Kebe shrugs. “There’s never not been burning, is what most folk say.”

Astounded, you turn to the crumbled asphalt that passes for a street. A cluster of uniformed school kids walk by, some with handkerchiefs over their faces.

“It’s the same everywhere in the Niger Delta,” says Kebe. “Raises temperatures several degrees. Kills crops. Rots the metal on roofs and cars. Causes all kinds of cancer and sickness.”

“And they’re still doing it?” you say in disbelief. “After all these years?”

“Government banned gas flaring in 2005 but not much changed since then. With so much cash flowing out of those wells, there’s nobody the oil companies can’t buy. Of course, we don’t see nothin’ of that big pot a’ money.”

Kebe turns the child over and gives her the other nipple.

“My brother lost half an arm because one of those wells exploded when he was out fishing. Rained down burning tar, just like Sodom and the Morra. He nearly burned to death, but the company never done nothing about it. Now lemme show you something.”

She steps off the patio with the toddler cradled in one arm. Behind the flat is a black, oily crater. In its center rots a frothing creature that once was a bird.

“River’s a quarter mile from here,” Kebe says, “and we’ve had more oil spills than you can count. So thick, it’s coming up everywhere. Now look at this.”

With her free hand, she pumps an iron hand pump. The water spurts into a concrete basin, charcoal-colored and slippery.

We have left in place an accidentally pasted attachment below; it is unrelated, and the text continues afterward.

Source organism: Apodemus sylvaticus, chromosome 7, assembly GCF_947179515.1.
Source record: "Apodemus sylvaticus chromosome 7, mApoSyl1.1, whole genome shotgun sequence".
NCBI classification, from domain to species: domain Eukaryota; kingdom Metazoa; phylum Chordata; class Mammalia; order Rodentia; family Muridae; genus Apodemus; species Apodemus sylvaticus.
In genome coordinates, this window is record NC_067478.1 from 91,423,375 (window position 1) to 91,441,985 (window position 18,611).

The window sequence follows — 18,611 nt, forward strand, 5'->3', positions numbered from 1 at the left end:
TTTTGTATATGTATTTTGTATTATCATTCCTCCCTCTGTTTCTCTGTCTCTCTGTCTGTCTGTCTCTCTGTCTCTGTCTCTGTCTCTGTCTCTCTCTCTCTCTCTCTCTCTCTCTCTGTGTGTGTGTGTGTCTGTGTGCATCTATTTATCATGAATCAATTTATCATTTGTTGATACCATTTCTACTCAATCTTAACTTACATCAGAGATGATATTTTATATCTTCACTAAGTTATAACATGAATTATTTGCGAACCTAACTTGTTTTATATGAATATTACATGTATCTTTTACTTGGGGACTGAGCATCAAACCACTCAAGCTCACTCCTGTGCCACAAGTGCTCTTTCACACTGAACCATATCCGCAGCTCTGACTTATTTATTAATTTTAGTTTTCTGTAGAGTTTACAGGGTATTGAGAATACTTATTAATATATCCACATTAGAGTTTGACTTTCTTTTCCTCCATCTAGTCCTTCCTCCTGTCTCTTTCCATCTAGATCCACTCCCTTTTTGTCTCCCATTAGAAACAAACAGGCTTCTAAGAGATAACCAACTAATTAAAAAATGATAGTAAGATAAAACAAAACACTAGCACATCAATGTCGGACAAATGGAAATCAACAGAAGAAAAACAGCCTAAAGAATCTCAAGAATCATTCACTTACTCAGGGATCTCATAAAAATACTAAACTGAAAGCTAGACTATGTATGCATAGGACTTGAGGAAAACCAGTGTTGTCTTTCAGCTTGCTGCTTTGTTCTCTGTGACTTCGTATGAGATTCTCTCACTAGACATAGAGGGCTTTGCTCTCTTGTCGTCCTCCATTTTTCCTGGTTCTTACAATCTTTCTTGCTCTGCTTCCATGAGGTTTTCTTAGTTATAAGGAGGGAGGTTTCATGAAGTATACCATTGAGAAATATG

“The clinic told us not to drink it no more,” she says, “but we can’t help it. Said we’re twice as likely to lose our babies, before or after birth, and I know it’s true. Promise here is the first to survive and I didn’t even bother naming her until her first birthday. I still wonder sometimes …”

As she brushes the child’s shiny hair with her fingers, Promise unlatches, engaging you with her bright brown eyes.

You smile.

“She’s a cutie,” you say. “I can see why you named her Promise.”

Kebe tucks in her blouse and leads the way to the front of the apartment.

“You get the Internet back wherever you’re from?” she asks.

You muse at the question, strangely aware that not everyone in the world is as connected to the Information Age as you are.

“Yeah,” you say. “I do.”

“Do a little research, honey,” she says, “and see how bad gas flaring is. Zoom in on those satellite maps they give you and you’ll see how small this world is. We’re not that far from you all. And you’ll see those huge plumes of gas billowing and burning, billowing and burning, day and night. And think of us sometimes, because we’ve been living this nightmare ever since the first day your mama gave you breath.”

Kebe is overcome with another fit of coughing.

“Go home and tell ‘em,” she says between spasms. “Go home and tell ‘em.”

You blink and …


… you are back at the Shell station with the pump handle in your hand and a full tank of gas. The machine says your credit card has been debited $47.74.

Damn, you think. So that’s what my money is doing to people …

An unsettling perspective weighs heavy on your otherwise steady life.[1]


Image by semajneerg / Flickr.

[1] “Gas Flaring in the Niger Delta Harming Health, Climate and Environment,” by Justice Nwafor, Earth Journalism Network, 21 October 2022,

“Gas flaring in the Niger Delta ruins lives, business,” by Jan-Philipp Scholz, Deutsche Velte, 3 November 2017,

“Nigeria: Oil spills lead to increased newborn mortality in the Niger Delta,” by Daniel Pelz and Muhammad Bello, Deutsche Velte, 21 October 2017,